Bob Work: Those happened in the administration prior to ours so I don't know what...
Senator McCain, your music is playing.
John McCain: So everything has been fine under this administration as far as the LCS is concerned?Like Bob Work, I was guilty of not reading the full US Government Accountability Office study of the Littoral Combat Ship from July of 2013. I read the highlight page back when it was released, then shrugged and went on to do more important things. No matter how John McCain tries to spin it, the GAO report isn't in direct contradiction of anything Bob Work said, indeed the report highlight page starts by saying:
Bob Work: I believe that the program is on solid ground and is meeting its cost targets, yes sir.
John McCain: You do believe that?
Bob Work: Yes sir.
John McCain: So you are in direct contradiction of the Government Accountability Office study of 2013.
Bob Work: I haven't read that particular uh....
John McCain: You haven't read it?
Bob Work: No sir.
GAO found that the Navy has made progress in addressing some of the early design and construction problems on the LCS 1 and LCS 2 seaframes, and quality defects and unit costs are declining, now that the seaframes are in steady production. Based on projected learning curves, shipyard performance can be expected to continue to improve over time.I went ahead and read the entire GAO report because Senator McCain made it sound like the report says something incredibly important, but I could never could find where the report contradicts what Bob Work said, indeed it basically answers Senator McCain's question by suggesting that the Littoral Combat Ship is doing much better under the current administration.
John McCain: Wow... uhm... I'm stunned that you haven't. But the fact is that the ship has still not, uh, had a clear, uh, mission. The modules that were supposed to be moving back and forth have not, uh, we have not persued the fly before you buy, uh, uh, policy. And, uhm.. Do you remember the original cost estimate for the LCS?Senator McCain, no one outside the DoD has the real cost of LCS sir, because the cost of the modules has not been released publicly. Why would Bob Work know the cost of LCS considering he hasn't been in government service for almost a year?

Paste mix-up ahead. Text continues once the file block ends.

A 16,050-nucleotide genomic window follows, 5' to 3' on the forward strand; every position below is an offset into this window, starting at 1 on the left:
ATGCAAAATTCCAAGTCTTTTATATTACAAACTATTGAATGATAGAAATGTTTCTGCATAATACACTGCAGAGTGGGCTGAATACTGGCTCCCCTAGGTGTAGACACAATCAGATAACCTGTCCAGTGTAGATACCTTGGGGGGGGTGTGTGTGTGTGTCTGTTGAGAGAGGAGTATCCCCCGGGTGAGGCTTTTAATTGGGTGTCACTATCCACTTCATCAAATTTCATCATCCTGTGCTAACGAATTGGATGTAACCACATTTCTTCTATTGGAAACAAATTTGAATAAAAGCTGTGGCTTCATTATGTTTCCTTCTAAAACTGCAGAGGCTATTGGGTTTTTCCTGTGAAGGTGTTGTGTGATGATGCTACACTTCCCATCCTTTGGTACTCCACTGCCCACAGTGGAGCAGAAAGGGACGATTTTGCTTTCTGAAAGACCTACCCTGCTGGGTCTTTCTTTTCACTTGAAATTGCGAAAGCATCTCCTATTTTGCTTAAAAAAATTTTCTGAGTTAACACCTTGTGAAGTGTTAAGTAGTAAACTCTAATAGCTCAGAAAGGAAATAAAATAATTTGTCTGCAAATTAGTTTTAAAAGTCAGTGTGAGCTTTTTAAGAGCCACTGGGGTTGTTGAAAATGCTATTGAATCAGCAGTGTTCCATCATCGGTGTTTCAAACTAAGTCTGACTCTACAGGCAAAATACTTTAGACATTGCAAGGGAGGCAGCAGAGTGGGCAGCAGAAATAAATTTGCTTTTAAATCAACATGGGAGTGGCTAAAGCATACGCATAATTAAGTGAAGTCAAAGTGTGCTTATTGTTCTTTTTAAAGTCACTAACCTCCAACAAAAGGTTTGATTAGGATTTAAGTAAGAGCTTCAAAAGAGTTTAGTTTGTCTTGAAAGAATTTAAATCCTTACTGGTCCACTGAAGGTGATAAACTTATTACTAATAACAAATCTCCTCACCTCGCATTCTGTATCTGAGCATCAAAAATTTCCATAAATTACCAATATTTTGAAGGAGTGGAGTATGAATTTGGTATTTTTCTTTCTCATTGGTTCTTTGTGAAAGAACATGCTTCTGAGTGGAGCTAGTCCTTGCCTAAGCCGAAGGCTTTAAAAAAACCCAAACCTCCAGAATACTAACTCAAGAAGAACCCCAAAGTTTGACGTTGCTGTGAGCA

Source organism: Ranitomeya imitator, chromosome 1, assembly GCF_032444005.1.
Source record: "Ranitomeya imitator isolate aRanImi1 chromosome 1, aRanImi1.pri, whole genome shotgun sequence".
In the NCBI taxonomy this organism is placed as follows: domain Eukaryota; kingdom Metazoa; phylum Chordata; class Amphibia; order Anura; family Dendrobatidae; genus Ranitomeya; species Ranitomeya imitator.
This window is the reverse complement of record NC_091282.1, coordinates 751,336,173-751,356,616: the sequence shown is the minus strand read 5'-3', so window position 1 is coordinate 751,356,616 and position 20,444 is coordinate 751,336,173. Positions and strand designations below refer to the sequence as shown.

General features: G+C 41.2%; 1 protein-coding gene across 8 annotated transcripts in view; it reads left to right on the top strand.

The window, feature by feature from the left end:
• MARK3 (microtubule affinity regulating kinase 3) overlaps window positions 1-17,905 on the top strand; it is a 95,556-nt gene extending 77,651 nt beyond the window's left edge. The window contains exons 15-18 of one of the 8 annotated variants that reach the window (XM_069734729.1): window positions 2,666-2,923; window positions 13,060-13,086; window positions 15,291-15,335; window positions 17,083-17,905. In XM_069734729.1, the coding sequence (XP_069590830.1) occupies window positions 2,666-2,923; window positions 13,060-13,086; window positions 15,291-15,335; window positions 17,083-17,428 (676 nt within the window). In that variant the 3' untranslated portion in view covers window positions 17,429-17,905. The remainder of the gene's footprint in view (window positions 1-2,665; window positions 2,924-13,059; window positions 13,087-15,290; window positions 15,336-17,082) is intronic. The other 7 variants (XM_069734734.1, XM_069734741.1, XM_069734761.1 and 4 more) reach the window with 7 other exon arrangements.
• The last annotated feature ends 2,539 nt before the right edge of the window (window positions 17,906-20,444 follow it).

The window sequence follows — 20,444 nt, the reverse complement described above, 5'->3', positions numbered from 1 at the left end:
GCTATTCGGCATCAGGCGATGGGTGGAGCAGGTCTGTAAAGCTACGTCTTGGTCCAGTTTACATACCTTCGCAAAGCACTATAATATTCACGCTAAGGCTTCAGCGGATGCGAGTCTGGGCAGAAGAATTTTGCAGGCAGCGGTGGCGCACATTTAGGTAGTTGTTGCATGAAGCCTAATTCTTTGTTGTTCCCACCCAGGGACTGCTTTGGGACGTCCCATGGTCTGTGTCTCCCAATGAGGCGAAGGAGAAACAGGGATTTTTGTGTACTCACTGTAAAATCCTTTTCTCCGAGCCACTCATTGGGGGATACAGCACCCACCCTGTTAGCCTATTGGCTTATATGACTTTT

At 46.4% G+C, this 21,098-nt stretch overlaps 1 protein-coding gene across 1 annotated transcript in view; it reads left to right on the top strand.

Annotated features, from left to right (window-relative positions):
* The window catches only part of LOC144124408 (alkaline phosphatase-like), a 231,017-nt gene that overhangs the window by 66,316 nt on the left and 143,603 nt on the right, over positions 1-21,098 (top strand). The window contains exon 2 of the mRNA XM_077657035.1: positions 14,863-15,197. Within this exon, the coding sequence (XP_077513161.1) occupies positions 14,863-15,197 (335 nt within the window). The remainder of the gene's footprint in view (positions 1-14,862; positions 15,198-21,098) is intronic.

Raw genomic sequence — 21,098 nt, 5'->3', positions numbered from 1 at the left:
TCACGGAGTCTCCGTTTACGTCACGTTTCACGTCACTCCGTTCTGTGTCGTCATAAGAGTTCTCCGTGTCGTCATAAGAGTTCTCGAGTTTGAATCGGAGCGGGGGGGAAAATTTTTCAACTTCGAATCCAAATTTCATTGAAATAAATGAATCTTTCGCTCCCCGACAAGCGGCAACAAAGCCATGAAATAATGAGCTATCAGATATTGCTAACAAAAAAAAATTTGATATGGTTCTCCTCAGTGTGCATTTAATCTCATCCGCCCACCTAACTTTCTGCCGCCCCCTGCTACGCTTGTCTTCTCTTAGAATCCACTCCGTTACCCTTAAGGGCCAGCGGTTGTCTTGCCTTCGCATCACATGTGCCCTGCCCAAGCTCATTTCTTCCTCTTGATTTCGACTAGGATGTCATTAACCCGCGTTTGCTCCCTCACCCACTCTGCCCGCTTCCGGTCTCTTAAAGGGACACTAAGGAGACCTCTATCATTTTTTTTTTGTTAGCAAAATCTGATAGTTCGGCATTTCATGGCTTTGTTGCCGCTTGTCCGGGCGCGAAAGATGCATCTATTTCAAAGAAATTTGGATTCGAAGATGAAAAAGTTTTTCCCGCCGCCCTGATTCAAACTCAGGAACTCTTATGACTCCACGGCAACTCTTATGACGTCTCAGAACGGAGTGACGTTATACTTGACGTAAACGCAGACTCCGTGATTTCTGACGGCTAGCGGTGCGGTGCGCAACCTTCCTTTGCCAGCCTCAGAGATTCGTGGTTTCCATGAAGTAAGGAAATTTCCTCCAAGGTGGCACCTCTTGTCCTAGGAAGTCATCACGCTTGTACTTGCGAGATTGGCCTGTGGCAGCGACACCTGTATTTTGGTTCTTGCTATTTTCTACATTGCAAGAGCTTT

Bob Work: It was $220 million for the sea frame Senator, and depending on the number of modules that you would buy the total cost for a missionized LCS, average cost was supposed to be no more than $400 million in FY2005 dollars.
John McCain: And what is it now?
Bob Work: I think, I haven't been briefed on the most recent cost - I'll do that if confirmed and look at it but I know that we are on track...
John McCain: Thank you for doing that, what's the cost now? You don't even know the cost now Mr. Work?
Bob Work: I believe the average cost with modules is about $450 million but not in FY2005 dollars, two thousand five dollars. So if you take a look at the original costing factors, I believe the cost of today's LCS's are very close to the costs that were set back in 2002-2003.
We all have different 'unofficial' estimated numbers for the Littoral Combat Ship seaframe and modules. I have mine, and Bob Work probably has better numbers than mine. To protect my sources I will not detail mine exactly, but generally as of FY2014 I have the Littoral Combat Ship plus the average cost of one mission module costing around $548 million, which is $421 million in FY2005 dollars. Now, without going into too much detail, allow me to provide some insight into those numbers. The primary reason why the average cost of the Littoral Combat Ship is more than $400 million in FY2005 dollars is because the MIW module is incredibly expensive, indeed I believe the very high cost of the MIW module is why the LCS modules are yet to be released in the SAR. Once we see the module numbers in the SAR, we will all have a much better idea of how much LCS really costs.